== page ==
Poison hemlock (conium Maculatum L.): biology, implications for pastures and response to herbicides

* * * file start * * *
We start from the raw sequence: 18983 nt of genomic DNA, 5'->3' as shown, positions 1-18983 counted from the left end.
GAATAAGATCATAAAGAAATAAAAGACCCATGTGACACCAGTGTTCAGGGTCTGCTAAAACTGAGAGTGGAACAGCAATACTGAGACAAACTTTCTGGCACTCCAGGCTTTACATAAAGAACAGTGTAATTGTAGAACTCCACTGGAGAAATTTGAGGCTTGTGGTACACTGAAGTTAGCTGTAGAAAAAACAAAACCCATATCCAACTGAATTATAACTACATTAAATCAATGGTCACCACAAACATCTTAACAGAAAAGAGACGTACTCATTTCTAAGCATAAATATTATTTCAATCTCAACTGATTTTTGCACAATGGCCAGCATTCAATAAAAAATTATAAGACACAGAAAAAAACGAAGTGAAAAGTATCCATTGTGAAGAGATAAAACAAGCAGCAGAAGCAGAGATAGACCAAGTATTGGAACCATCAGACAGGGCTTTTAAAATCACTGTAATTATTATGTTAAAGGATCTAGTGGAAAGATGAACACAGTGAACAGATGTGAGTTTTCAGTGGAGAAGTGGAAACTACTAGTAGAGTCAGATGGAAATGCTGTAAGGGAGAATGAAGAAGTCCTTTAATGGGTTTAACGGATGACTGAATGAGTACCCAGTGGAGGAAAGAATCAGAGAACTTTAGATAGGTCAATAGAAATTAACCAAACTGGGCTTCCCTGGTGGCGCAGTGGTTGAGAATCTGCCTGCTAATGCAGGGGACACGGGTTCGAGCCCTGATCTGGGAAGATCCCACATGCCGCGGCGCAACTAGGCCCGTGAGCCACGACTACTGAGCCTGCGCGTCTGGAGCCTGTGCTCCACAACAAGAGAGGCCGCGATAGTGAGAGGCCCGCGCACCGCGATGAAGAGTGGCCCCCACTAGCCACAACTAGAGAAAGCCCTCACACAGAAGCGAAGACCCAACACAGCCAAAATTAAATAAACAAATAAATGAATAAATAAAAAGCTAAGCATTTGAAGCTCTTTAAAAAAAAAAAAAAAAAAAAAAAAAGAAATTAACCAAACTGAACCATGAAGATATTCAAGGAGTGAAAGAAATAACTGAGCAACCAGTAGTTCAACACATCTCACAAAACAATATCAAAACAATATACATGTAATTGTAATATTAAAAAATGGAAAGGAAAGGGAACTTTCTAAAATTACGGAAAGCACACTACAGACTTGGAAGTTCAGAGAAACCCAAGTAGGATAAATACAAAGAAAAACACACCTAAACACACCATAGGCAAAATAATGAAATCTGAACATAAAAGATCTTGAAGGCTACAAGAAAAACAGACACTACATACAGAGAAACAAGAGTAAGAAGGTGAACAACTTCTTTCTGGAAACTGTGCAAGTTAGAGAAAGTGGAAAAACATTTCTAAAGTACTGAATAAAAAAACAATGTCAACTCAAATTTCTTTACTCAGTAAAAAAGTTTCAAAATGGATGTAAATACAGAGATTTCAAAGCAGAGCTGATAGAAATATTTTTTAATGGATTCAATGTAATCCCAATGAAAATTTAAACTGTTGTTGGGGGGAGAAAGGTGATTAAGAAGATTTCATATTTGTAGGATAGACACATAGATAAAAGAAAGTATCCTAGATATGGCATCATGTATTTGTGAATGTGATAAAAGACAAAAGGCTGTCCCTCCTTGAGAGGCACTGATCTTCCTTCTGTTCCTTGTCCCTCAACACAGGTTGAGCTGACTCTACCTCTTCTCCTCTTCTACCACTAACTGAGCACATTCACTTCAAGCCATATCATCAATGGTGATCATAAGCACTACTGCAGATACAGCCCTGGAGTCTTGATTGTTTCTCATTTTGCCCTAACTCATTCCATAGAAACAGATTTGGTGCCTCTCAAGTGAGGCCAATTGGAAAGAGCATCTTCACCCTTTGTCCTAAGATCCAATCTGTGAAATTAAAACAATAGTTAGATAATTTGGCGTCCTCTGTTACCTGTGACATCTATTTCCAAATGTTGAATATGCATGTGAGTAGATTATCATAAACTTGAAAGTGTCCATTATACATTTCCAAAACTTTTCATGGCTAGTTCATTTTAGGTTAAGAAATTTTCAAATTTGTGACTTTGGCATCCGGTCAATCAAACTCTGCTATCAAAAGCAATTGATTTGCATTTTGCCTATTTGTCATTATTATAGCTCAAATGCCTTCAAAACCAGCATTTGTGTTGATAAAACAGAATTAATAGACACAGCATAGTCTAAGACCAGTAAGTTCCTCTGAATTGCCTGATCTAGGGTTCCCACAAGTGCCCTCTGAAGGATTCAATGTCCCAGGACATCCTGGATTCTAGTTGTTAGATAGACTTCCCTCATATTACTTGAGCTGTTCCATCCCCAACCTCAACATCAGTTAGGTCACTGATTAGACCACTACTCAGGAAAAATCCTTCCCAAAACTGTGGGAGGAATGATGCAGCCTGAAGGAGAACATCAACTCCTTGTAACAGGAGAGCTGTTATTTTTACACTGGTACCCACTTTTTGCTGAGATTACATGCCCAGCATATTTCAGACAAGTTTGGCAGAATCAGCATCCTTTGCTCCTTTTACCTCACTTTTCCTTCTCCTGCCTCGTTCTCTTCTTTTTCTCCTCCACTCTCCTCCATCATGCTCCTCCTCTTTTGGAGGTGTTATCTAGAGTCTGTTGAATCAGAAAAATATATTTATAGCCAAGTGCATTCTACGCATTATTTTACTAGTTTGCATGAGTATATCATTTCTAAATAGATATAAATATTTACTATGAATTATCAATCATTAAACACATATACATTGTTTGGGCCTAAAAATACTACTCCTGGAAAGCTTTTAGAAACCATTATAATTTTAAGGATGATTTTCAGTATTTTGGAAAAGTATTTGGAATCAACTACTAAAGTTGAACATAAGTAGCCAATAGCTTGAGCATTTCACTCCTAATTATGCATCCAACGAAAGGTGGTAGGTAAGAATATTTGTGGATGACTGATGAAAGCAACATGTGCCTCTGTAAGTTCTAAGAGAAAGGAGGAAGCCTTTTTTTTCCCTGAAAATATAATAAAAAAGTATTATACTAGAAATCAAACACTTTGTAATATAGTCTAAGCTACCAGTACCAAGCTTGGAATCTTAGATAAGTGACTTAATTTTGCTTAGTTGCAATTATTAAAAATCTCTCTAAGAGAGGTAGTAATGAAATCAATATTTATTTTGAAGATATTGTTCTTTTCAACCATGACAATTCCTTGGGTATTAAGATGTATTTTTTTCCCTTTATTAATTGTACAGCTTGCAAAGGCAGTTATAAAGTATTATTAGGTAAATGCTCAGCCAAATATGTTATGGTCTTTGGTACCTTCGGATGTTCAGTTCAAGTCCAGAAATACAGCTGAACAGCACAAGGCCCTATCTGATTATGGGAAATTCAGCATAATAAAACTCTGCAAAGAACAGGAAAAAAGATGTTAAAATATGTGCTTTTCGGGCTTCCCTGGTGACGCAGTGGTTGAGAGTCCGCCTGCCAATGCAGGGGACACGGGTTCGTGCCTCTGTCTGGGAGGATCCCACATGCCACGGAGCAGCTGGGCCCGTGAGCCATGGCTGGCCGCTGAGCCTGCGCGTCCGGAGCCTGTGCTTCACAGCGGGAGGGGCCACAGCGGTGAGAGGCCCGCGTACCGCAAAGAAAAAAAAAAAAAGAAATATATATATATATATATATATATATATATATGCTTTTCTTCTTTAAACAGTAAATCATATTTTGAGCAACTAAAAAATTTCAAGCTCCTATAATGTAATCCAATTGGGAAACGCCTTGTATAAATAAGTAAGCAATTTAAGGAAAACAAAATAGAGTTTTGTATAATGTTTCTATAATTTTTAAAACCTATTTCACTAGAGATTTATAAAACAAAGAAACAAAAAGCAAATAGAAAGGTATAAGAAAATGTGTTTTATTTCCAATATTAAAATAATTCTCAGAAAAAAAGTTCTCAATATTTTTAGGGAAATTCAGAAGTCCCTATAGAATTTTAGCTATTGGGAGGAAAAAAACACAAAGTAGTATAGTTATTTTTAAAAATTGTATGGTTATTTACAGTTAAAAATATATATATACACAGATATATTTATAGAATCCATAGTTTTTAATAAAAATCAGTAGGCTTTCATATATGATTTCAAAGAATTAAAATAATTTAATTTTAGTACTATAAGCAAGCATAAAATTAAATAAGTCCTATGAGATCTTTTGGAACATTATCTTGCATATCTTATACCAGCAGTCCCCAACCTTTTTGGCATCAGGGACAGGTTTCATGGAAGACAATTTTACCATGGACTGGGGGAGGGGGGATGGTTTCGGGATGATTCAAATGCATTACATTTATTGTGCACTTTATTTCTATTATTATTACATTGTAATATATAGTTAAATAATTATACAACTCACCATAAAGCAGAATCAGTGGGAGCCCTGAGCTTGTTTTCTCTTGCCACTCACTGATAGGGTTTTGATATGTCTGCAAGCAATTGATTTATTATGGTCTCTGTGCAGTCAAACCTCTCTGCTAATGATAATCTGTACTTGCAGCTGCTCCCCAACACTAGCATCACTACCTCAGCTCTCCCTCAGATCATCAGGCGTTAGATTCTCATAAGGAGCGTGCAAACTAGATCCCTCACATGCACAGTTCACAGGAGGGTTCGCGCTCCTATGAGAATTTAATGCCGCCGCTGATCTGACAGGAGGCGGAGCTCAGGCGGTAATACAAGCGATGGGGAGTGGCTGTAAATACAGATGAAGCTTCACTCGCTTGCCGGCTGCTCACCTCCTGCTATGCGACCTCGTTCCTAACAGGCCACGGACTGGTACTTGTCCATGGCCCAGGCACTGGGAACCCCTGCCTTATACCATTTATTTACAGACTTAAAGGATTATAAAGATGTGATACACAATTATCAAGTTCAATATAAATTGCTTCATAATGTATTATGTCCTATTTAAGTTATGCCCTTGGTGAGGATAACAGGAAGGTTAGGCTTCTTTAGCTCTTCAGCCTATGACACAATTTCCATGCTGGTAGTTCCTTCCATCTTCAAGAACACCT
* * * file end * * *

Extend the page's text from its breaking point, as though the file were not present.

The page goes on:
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Poison hemlock is a biennial, toxic and invasive weed that grows along roadsides, pastures and low-disturbed areas. Research was conducted to determine seed ecology, growth characteristics and response to herbicides. Seed production, viability and germination of poison hemlock seed were measured. Dry biomass of poison hemlock was measured through time in the early spring in relation to plant density. Herbicide efficacy experiments were conducted in the spring using amino acid biosynthesis inhibitors, acetolactate synthase (ALS) inhibitors and growth regulator herbicides. Results indicate poison hemlock is a prolific and viable seed producer (between 1,700 to 39,000 seed per plant), and portions of seed were capable of germination upon maturity, having no dormancy restriction. Poison hemlock plants were actively growing in mid-March, and growth increased exponentially through mid-May. Biomass produced between mid-March and mid-May, considering all plant densities studied, range from 13 to 3,464 kg/ha. Most herbicides were effective for poison hemlock control, but ALS herbicides seemed to be the most consistent ([greater than] 84%).